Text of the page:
Tuesday 22 October 2019

Keep 'measly tax cuts' and spend the money on services – Sinn Féin

Sinn Féin deputy leader Mary Lou McDonald. Photo: Tom Burke
Sinn Féin deputy leader Mary Lou McDonald. Photo: Tom Burke
John Downing

John Downing

Sinn Féin has told the Government not to use the Budget to give people “measly tax cuts” – but spend more money on improving housing, health and other services.

At the same time Labour leader, Brendan Howlin, has warned that suggested salary increases for a new Garda Commissioner – from the current €184,000 to €300,000 – risked starting “a chain reaction” all across the senior public service ranks.

The party’s deputy leader, Mary Lou McDonald, told the Dáil that any tax cuts in the Budget in 20 day’s time, on October 10, would be too small to help anyone struggling to make ends meet.

She mounted a blistering attack on Fine Gael, leading the minority Coalition, and Fianna Fáil, who are underpinning the Government continuing in office.

Read More: Leo Varadkar says he wants 'to give money back to those who created the wealth' in new proposed tax cuts

The Dublin Central TD said there was a false row in progress over how best to give tax cuts.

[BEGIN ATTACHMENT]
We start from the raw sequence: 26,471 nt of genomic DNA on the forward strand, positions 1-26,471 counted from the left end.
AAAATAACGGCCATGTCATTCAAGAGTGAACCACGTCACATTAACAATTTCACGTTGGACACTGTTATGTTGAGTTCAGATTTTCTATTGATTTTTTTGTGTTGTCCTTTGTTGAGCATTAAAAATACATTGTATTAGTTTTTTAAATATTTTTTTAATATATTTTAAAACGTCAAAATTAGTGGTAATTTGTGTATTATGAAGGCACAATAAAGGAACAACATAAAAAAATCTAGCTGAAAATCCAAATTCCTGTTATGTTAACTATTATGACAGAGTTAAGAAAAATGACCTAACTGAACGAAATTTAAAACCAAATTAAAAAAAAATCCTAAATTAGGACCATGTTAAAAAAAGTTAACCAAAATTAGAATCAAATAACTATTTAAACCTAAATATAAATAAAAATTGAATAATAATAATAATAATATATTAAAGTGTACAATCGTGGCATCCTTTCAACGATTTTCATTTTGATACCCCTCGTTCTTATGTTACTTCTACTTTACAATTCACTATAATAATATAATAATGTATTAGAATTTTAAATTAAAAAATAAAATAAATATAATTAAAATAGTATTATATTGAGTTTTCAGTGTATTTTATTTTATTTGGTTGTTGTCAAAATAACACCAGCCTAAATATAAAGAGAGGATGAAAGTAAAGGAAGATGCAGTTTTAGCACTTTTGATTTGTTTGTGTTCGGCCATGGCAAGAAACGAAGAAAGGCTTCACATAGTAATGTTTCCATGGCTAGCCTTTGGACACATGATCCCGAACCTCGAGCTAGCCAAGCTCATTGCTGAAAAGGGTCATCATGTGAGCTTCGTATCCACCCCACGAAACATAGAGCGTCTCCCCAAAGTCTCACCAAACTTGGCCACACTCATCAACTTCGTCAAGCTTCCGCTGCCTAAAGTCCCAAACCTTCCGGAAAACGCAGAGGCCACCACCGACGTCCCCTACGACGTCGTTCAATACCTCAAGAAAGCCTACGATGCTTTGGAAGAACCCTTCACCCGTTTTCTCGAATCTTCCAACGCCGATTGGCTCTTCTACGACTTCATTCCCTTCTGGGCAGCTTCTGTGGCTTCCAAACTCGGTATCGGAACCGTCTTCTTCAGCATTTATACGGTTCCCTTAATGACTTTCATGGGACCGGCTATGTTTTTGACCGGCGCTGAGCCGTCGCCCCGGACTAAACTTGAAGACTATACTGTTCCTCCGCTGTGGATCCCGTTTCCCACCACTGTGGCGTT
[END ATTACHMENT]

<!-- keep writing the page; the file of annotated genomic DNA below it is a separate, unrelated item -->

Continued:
“It’s the same old Fine Gael – backed by the same old Fianna Fáil,” she said.  Ms McDonald added that taxpayers were also suffering from poor services and would benefit from putting any extra spare cash into them.

Replying for the Government, Tánaiste Frances Fitzgerald said the Government would use the forthcoming Budget to allow continued investment in the economic recovery.

“We want to be fair to the people who are out there. We want to be fair to the people who are paying taxes and we want to be fair to the vulnerable,” Ms Fitzgerald said.

“It isn’t about one or the other. It’s about promoting the economy,” she added.

Read More: Delay water charge refunds and tax cuts to help health service and housing - Brendan Howlin

Ms Fitzgerald also replied to the Labour leader about the salary level for any new Commissioner to replace, Commissioner Nóirín O'Sullivan who abruptly retired on September 10.

The Tánaiste said no decision had been taken on the issue and she accepted the danger of creating precedents on senior public servants’ pay. But she added that there was “some leeway” to increase the current Commissioner salary level to attract the best possible candidate.

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